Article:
If you are looking for retro-style laminate for a kitchen or bathroom counter top, you have some blinding research ahead of you. Unless there is a home-run-out-of-the-park solution — like the boomerangs, crackle ice or dogbone still available — it’s going to be a hunt-peck-and-forage to find something that’s “close enough” to original laminates from the 1950s, 1960s and 1970s. Here to help is a list of all the places I know —
eight nine places — to look for laminate for your retro kitchen, along with some tips for your hunt–>
Where to find retro style laminate for kitchen and bathroom countertops:
- Abet Laminati — 195 solid colors… 136 woodgrains… 149 patterns… 33 metals… Easy-to-use website. If you need a solid color and can’t find it here — or at Arpa, below — it probably doesn’t exist.
- Arpa — Eye-boggling to search, bu, their line real colors, Colorsintensi, is a pretty fabulous range and it may well be worth the trouble to pursue this brand for that reason.
- Wilsonart — This is a difficult website to navigate, tip: Make a Shopping Cart or bookmark samples you like right away. Wilsonart says you can order Designer lines — like the 3 pastel-colored boomerang designs in their impossible to find online Indie Collection — through a countertop fabricator.
- Pionite — Be sure to check out their linen-look laminates in Abstracts; colors are greyed out – more suitable for 60s and 70s than 50s, but overall, I quite like them.
- Formica — Boomerang in charcoal (the only color still available from Formica) is in Homeowners. But, Dogbones, Wefts and Warps are in To The Trade. Tip: Formica lets you see All Swatches once you get yourself on the correct page — look for this feature, it’s easier.
- Arborite — They have some patterns I like, including a blueberry that looks like linoleum and some almost-linens. Easy-to-use website.
- Nevamar — Their abstracts are definitely worth checking out; I am going to call for some samples. Easy-to-use website.
- A Moment in Time — Specialist provider of retro-vintage styles. This is a new company on my radar, and as of Sept. 2011, their prices for 10 shades of boomerang laminate and crackle ice laminate are better than Bars & Booths’ prices. Best price for these specialty designs is at A Moment in Time, which charges $325.50 for a 4’x10′ sheet (vs. $328.79 at Vitro and $425 at Bars & Booths). Shipping is going to be extra. Disclosure: A Moment in Time looks like it’s coming on as an advertiser, but this mention is not part of the deal. If I hear of a better price, I’ll update this story.
- Lab Designs — Added to our list in 2013, they have some retro-modern styles worth considering.
- No substitute for seeing an actual sample — Of course, there is no substitute for seeing actual samples in the flesh. If you can order the samples in an 8″x10″ size, all the better. Smack it down in your kitchen or bathroom — and look at it in all lights during different times of the day. This is a prime opportunity to torture your spouse in the decision-making process.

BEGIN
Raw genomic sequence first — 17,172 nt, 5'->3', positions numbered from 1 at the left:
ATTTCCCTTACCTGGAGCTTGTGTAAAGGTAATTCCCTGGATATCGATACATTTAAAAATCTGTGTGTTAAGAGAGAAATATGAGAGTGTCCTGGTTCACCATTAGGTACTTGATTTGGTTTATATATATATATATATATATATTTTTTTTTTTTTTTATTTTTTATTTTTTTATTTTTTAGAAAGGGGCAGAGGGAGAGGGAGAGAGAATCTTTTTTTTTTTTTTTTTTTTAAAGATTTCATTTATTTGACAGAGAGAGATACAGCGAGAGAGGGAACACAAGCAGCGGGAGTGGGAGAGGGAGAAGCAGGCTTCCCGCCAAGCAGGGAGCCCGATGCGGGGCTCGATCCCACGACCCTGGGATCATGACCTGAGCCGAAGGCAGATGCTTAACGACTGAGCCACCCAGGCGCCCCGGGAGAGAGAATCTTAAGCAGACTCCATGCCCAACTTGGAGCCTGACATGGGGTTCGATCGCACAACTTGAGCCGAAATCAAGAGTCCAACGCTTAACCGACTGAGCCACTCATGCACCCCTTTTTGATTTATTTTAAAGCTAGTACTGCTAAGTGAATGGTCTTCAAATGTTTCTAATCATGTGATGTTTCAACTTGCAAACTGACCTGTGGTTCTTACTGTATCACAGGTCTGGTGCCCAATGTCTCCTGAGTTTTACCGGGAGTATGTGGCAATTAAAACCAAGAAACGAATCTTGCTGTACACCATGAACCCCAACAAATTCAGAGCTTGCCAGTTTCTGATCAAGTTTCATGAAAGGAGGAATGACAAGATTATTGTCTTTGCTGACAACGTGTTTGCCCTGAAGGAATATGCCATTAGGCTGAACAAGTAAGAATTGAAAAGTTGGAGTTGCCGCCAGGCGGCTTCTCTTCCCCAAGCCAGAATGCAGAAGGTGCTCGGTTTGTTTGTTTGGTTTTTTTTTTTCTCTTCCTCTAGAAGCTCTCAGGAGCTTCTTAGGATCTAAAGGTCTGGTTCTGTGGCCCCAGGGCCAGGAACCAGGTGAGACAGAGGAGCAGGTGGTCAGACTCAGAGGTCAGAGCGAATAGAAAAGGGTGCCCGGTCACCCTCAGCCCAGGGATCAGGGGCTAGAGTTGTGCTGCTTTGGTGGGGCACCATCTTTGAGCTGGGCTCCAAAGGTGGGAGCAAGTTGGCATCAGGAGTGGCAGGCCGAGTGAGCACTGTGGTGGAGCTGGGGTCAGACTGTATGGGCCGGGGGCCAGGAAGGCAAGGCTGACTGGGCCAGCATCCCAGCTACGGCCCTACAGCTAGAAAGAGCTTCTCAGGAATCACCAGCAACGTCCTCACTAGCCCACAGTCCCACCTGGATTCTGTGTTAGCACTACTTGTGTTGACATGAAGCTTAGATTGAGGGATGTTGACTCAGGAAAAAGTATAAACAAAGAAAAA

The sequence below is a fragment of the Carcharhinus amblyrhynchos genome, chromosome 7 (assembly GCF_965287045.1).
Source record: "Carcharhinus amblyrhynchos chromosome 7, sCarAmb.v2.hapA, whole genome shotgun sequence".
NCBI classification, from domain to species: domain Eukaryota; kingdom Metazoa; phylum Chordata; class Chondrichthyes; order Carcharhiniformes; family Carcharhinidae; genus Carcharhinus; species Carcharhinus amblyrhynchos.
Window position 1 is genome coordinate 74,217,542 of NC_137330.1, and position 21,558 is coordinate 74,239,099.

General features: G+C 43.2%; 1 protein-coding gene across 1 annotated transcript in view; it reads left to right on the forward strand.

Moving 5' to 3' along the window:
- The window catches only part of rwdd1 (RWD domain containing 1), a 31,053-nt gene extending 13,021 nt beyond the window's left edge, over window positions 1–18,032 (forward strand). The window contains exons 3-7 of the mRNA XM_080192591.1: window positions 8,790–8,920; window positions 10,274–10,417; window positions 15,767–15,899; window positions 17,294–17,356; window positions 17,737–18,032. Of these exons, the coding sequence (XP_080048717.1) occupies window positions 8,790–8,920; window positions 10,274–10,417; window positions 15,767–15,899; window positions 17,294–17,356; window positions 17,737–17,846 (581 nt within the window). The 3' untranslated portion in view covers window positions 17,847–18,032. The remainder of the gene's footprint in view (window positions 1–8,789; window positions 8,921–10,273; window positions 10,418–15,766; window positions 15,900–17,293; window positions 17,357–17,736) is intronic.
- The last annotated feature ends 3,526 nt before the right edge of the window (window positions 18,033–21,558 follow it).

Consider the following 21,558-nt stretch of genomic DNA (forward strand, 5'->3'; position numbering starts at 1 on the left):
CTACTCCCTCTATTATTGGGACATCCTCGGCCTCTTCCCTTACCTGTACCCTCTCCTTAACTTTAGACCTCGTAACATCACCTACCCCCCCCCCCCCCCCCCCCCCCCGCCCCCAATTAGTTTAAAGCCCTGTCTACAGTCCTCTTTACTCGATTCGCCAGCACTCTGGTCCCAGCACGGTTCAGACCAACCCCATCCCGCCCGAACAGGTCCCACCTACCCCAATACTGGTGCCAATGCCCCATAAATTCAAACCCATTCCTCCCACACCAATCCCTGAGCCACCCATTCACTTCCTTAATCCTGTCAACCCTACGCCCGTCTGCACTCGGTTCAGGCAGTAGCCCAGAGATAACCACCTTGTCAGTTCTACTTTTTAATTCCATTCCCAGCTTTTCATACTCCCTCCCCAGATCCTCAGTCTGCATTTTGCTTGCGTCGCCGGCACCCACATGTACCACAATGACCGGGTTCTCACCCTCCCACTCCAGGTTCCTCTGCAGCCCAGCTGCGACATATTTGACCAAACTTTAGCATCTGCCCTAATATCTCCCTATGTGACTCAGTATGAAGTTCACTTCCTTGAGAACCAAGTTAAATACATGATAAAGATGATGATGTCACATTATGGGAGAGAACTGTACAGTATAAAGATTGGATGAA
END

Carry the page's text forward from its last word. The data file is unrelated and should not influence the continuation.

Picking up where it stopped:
- Do not become enraged by prices for the specialty laminates — Laminate must be stored flat, in a climate- and humidity-controlled environment. Specialty providers often also must invest more to hold inventory, and they do not benefit from the economies of scale possible in mass market production.
- Searching is going to take time and will blind you — Some of these websites are better organized than others. Be patient and be sure that, once you find a product page, you look at all the links to ensure you have not missed any sections.
- Look in the Commercial section of the websites, too — Look in both the “Residential / Homeowner” sections and the “Contract / To the Trade / Professional” sections. So many of the popular consumer patterns today look like granite. More abstract designs may be over in the Commercial section. Generally, as a consumer you can get product from either section. You *may* have to go to a real countertop fabricator to get Commercial selections — BUT, with the internet now, you likely can also find an online source at a good price. (Just check everyone out.)
- Good-Better-Best — Manufacturers have good-better-best grades for a variety of requirements. For example, see this Pionite page showing the different grades possible. Check out the options, and make your decision accordingly. On stuff that requires professional installation, all the more so, because that means replacing the product has two costs.
- Buy a matte finish — Keep in mind that shiny finishes show scratches. I have glossy in the two bathrooms, and they are doing just fine. But I would never put glossy in a kitchen. Watch the specifications — if it says “for vertical surfaces only” it means not for countertops, duh.
- Share your experiences — Readers, do you have any more tips of your own, or questions?